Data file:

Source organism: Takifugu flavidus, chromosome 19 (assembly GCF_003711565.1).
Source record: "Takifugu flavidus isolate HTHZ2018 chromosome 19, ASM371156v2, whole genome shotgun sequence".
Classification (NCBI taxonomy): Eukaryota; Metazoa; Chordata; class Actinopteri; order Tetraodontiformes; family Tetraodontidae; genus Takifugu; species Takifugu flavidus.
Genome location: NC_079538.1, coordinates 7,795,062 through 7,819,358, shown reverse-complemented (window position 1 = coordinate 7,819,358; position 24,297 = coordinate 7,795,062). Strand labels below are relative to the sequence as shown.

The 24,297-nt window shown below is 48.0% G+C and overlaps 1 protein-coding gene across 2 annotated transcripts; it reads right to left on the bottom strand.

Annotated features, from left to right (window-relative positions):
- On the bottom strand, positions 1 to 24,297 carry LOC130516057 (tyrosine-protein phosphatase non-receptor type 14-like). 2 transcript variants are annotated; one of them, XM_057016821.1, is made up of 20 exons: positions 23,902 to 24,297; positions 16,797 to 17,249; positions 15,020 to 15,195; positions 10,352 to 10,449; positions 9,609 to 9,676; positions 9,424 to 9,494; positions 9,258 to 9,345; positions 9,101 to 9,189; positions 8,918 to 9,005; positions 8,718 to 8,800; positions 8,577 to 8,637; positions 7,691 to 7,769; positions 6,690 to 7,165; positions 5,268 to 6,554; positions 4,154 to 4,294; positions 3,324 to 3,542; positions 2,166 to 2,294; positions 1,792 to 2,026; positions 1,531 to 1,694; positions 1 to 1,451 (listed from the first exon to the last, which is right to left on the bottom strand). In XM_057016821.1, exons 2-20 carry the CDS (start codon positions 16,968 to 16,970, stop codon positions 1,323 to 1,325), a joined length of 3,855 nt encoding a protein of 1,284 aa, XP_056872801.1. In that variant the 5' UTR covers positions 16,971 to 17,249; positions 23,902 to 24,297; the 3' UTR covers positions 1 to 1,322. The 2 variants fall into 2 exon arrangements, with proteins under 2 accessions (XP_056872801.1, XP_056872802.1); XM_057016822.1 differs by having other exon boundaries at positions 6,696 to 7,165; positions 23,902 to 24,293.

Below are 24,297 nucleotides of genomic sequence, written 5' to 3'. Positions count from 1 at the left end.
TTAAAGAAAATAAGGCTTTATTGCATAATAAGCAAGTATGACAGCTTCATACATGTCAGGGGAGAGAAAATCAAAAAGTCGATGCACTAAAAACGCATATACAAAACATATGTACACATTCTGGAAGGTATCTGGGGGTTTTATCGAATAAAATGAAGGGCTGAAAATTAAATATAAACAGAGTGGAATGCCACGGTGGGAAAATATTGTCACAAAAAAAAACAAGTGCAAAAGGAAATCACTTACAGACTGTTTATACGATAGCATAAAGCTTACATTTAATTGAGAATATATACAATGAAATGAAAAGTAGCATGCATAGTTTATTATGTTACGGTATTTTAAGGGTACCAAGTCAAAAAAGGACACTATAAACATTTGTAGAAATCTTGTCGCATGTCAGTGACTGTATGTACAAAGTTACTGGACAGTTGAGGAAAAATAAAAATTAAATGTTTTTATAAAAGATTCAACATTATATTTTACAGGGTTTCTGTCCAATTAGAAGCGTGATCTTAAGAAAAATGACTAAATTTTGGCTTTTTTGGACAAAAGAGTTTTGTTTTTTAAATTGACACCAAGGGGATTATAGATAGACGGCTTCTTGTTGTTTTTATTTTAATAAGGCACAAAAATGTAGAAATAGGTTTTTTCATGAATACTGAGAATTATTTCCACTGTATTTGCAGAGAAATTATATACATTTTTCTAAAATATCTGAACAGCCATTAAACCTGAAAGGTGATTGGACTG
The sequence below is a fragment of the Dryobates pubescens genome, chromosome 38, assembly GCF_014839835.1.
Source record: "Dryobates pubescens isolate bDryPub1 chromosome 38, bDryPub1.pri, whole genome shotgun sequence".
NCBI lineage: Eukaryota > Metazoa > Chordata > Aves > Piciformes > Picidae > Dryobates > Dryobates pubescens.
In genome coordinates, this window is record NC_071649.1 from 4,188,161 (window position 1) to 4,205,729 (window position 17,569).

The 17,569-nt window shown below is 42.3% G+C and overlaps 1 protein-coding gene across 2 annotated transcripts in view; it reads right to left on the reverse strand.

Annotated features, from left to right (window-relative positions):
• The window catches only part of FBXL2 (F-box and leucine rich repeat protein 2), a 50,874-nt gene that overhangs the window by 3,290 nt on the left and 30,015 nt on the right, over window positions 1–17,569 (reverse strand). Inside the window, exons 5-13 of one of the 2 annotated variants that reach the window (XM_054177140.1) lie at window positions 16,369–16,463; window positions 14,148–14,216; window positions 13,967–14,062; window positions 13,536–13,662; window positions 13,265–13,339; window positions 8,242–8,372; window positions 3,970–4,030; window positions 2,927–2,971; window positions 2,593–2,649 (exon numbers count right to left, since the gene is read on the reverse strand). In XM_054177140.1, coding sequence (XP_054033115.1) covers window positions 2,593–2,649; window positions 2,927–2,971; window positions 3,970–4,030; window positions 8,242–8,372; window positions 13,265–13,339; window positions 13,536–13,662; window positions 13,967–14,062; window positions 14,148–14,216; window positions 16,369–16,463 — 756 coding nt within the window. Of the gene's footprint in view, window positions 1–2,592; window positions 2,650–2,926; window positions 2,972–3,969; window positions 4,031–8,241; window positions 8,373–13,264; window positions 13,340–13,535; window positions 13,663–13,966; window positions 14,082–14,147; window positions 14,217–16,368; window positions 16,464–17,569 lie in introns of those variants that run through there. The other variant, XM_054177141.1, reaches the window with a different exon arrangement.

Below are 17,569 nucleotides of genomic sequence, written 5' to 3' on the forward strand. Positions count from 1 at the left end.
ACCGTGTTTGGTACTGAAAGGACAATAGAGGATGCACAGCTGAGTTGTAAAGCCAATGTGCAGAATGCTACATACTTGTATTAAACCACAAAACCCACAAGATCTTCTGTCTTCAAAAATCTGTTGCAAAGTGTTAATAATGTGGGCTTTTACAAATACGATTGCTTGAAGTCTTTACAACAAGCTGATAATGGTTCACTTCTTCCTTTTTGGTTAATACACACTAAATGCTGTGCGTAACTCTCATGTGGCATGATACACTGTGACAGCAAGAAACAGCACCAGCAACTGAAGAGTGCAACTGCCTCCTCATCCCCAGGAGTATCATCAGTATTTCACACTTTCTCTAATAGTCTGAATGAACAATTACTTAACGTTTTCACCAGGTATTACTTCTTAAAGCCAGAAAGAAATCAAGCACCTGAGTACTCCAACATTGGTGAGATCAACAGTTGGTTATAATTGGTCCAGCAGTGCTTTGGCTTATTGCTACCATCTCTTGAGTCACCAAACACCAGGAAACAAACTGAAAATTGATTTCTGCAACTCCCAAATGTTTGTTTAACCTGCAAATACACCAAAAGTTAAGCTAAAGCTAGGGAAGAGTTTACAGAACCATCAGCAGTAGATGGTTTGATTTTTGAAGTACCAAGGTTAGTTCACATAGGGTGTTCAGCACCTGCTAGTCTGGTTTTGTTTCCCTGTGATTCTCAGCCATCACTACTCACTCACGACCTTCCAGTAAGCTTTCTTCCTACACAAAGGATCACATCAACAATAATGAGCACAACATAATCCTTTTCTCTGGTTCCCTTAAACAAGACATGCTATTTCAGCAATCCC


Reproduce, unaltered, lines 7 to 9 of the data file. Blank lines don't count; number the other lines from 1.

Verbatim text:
- On the bottom strand, positions 1 to 24,297 carry LOC130516057 (tyrosine-protein phosphatase non-receptor type 14-like). 2 transcript variants are annotated; one of them, XM_057016821.1, is made up of 20 exons: positions 23,902 to 24,297; positions 16,797 to 17,249; positions 15,020 to 15,195; positions 10,352 to 10,449; positions 9,609 to 9,676; positions 9,424 to 9,494; positions 9,258 to 9,345; positions 9,101 to 9,189; positions 8,918 to 9,005; positions 8,718 to 8,800; positions 8,577 to 8,637; positions 7,691 to 7,769; positions 6,690 to 7,165; positions 5,268 to 6,554; positions 4,154 to 4,294; positions 3,324 to 3,542; positions 2,166 to 2,294; positions 1,792 to 2,026; positions 1,531 to 1,694; positions 1 to 1,451 (listed from the first exon to the last, which is right to left on the bottom strand). In XM_057016821.1, exons 2-20 carry the CDS (start codon positions 16,968 to 16,970, stop codon positions 1,323 to 1,325), a joined length of 3,855 nt encoding a protein of 1,284 aa, XP_056872801.1. In that variant the 5' UTR covers positions 16,971 to 17,249; positions 23,902 to 24,297; the 3' UTR covers positions 1 to 1,322. The 2 variants fall into 2 exon arrangements, with proteins under 2 accessions (XP_056872801.1, XP_056872802.1); XM_057016822.1 differs by having other exon boundaries at positions 6,696 to 7,165; positions 23,902 to 24,293.

Below are 24,297 nucleotides of genomic sequence, written 5' to 3'. Positions count from 1 at the left end.
TTAAAGAAAATAAGGCTTTATTGCATAATAAGCAAGTATGACAGCTTCATACATGTCAGGGGAGAGAAAATCAAAAAGTCGATGCACTAAAAACGCATATACAAAACATATGTACACATTCTGGAAGGTATCTGGGGGTTTTATCGAATAAAATGAAGGGCTGAAAATTAAATATAAACAGAGTGGAATGCCACGGTGGGAAAATATTGTCACAAAAAAAAACAAGTGCAAAAGGAAATCACTTACAGACTGTTTATACGATAGCATAAAGCTTACATTTAATTGAGAATATATACAATGAAATGAAAAGTAGCATGCATAGTTTATTATGTTACGGTATTTTAAGGGTACCAAGTCAAAAAAGGACACTATAAACATTTGTAGAAATCTTGTCGCATGTCAGTGACTGTATGTACAAAGTTACTGGACAGTTGAGGAAAAATAAAAATTAAATGTTTTTATAAAAGATTCAACATTATATTTTACAGGGTTTCTGTCCAATTAGAAGCGTGATCTTAAGAAAAATGACTAAATTTTGGCTTTTTTGGACAAAAGAGTTTTGTTTTTTAAATTGACACCAAGGGGATTATAGATAGACGGCTTCTTGTTGTTTTTATTTTAATAAGGCACAAAAATGTAGAAATAGGTTTTTTCATGAATACTGAGAATTATTTCCACTGTATTTGCAGAGAAATTATATACATTTTTCTAAAATATCTGAACAGCCATTAAACCTGAAAGGTGATTGGACTG